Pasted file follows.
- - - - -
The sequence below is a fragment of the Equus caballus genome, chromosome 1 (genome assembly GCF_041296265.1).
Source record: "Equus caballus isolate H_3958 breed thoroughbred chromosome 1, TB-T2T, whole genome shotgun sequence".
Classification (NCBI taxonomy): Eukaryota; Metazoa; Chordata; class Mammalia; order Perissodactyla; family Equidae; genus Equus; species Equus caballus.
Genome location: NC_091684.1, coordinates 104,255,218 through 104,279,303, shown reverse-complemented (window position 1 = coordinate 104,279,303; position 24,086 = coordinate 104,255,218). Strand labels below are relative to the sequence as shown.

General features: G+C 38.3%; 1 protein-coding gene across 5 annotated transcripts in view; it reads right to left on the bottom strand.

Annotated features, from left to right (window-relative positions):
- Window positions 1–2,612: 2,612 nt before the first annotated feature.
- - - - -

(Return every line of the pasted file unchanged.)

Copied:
The sequence below is a fragment of the Equus caballus genome, chromosome 1 (genome assembly GCF_041296265.1).
Source record: "Equus caballus isolate H_3958 breed thoroughbred chromosome 1, TB-T2T, whole genome shotgun sequence".
Classification (NCBI taxonomy): Eukaryota; Metazoa; Chordata; class Mammalia; order Perissodactyla; family Equidae; genus Equus; species Equus caballus.
Genome location: NC_091684.1, coordinates 104,255,218 through 104,279,303, shown reverse-complemented (window position 1 = coordinate 104,279,303; position 24,086 = coordinate 104,255,218). Strand labels below are relative to the sequence as shown.

General features: G+C 38.3%; 1 protein-coding gene across 5 annotated transcripts in view; it reads right to left on the bottom strand.

Annotated features, from left to right (window-relative positions):
- Window positions 1–2,612: 2,612 nt before the first annotated feature.